Big Al's release, After Hours, arrived early 2004. On this independantly released CD, he's fully embraced his role as singer/songwriter, sharing writing credits with (amongst others) Jeffrey Steele (ex-Boy Howdy), Delbert McClinton, Miles Zuniga (Fastball), Tia Sellers (who co-wrote "I Hope You Dance" & "There's Your Trouble") and Gary Nicholson ("Better Word For Love"). Co-produced by Scott Baggett, After Hours features the same core band as Pump (Cromwell, Worf, Wynans) and horn charts by NRBQ horn man Jim Hoke. You'd be hard pressed to find a "guitar solo" on the whole album but the songs are uniformally great and the performances spot on. Al even shares lead vocalist duties with co-writers Tia Sellers and Sharon Vaughn as each take a turn a turn on their respective songs. Look to hear the NRBQ classic "Better Word For Love" and the song Al penned for Chet Atkins, "In My Dreams". This ain't no party album, but then, that isn't what it's trying to be, either. This is Al Anderson singing the Al Anderson songbook and includes some of the very best songs Big Al has written.
Big Al appeared on a total of 12 NRBQ full-length releases (13 if you count RC Cola and a Moon Pie which is essentially a re-worked Workshop - 14 if you wanna count the EP Christmas Wish). He also appeared with NRBQ on the Skeeter Davis release She Sings, They Play and the late, sometime-Whole-Wheat-Horn saxist Gary Windo's Dogface. Al and the band provide music on Stormalong, a children's story (narration by John Candy) as well as backing up John Sebastian on his tracks contributed to the soundtrack for the feature length cartoon, The Care Bears Movie ( Kid Stuff DAR 3901 LP).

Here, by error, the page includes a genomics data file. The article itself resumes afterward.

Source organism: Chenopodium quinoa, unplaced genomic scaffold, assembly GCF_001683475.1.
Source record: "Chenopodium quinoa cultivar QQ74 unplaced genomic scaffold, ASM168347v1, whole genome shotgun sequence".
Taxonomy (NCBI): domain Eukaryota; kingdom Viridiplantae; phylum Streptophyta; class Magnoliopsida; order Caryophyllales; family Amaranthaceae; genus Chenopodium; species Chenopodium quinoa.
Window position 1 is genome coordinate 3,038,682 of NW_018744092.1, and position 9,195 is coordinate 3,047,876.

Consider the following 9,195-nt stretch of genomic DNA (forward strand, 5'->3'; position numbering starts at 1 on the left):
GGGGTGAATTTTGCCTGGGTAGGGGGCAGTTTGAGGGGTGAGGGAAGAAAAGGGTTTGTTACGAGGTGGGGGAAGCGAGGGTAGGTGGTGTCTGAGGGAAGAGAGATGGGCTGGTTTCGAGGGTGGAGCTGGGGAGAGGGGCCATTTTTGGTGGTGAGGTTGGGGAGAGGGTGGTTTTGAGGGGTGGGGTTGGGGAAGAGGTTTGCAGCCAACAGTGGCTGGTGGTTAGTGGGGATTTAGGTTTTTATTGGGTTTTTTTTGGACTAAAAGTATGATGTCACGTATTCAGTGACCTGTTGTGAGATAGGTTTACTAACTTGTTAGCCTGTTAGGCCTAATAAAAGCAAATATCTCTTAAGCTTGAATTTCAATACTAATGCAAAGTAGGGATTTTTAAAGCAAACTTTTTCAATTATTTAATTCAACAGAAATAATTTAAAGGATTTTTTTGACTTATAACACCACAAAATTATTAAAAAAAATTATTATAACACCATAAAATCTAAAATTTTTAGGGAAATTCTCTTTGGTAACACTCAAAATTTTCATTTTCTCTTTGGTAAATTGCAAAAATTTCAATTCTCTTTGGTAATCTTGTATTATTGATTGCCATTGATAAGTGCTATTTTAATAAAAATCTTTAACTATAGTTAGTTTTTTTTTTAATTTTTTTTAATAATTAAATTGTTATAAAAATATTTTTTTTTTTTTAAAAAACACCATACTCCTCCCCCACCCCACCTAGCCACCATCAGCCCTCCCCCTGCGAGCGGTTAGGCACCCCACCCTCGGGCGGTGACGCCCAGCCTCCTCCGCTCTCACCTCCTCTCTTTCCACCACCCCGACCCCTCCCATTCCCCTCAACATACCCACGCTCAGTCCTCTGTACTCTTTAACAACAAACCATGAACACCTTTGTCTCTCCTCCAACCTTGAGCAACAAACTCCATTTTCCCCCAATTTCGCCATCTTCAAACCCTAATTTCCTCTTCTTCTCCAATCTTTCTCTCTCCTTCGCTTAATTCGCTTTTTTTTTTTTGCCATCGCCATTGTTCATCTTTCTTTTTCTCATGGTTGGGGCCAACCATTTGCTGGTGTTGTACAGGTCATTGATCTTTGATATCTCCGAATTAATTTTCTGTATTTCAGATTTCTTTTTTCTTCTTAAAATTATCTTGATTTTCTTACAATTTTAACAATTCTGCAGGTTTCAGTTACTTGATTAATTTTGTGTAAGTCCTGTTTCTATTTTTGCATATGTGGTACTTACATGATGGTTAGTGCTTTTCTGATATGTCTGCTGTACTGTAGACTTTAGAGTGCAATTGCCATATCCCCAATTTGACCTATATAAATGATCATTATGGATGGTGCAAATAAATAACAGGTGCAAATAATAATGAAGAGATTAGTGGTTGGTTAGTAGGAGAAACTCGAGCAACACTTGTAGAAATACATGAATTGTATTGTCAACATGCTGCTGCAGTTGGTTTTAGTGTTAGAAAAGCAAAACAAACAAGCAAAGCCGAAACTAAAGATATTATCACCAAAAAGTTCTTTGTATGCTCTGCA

These days, Al is working primarily as a song-writer. Hank Williams Jr. kicked off Al's songwriting career back in '88 (however, Big Al did receive the first annual "Connecticut Songwriter if the Year Award" in 1979), recording his "You're Gonna Be A Sorry Man" for his gold-award winning release Wild Streak. His songs have since been covered by a veritable who's who of "new country" artists including The Mavericks, Hal Ketchum, Deanna Carter and Lee Roy Parnell. Also in demand as a session player, Big Al's guitar playing can be found on releases by various artists including Brothers Phelps, Kevin Welch, The Highwaymen and more. These days, Al splits his time between Connecticut and Nashville where he writes with some of the best tunesmiths in Music City. At this point in time, he has said he is not even slightly interested in forming a touring band. "I'm very reluctant to go on the road. They don't make a bunk long enough." He has performed with the "Hip" band in Nashville at clubs like the Birds Eye Cafe and the Exit/In. Big Al was also one quarter of Three Chunks and A Chick, performing at The Bluebird Cafe with writing partners Bob DiPiero, Craig Wiseman and Sharon Vaughn. Presently, you might find Al performing around Music City with his Nashville-based combo,Whitey, which also includes Jeffrey Steele, guitarist Scott Baggett, bassist Glenn Worf, keyboardist Reese Wynans and drummer Chad Cromwell. With any luck we'll see a new release by the group in the near future.
Al has also kept himself busy singing radio and television jingles - Tide, Rax Roast Beef and United States Fidelity and Guaranty have been mentioned as ads his voice has graced. Also, you may have seen or heard him in "Double J" Jeff Jarrett's backup band for a WWF pay-per-view event or performing the entrance music for WWF wrestler Billy "Rockabilly" Gunn.
Being the guitarist for NRBQ is no easy feat. In the course of an evening's show, you might be called on to play a Duke Ellington tune, some Carl-Perkins-rockabilly, country a-la No-Show-Jones, NRBQ's own grab bag of songs or perhaps something from the Magic Box - a box into which the crowd submits songs for the band to perform - anybody's songs. Perhaps overshadowed by his guitar playing, let's not forget Al's fine soulful voice. Just as his guitar playing ran the gamut of styles, so was he called on to sing a wide variety of cover songs and originals. Big Joe Turner, Johnny Cash, Billy Stewart, Charles Wright. Al could sing 'em all and make them his own. Some of Al's personal favourite NRBQ tunes include "Magnet" (Scraps), "Roll Call" (Tiddlywinks) and "I Want You Bad" (At Yankee Stadium).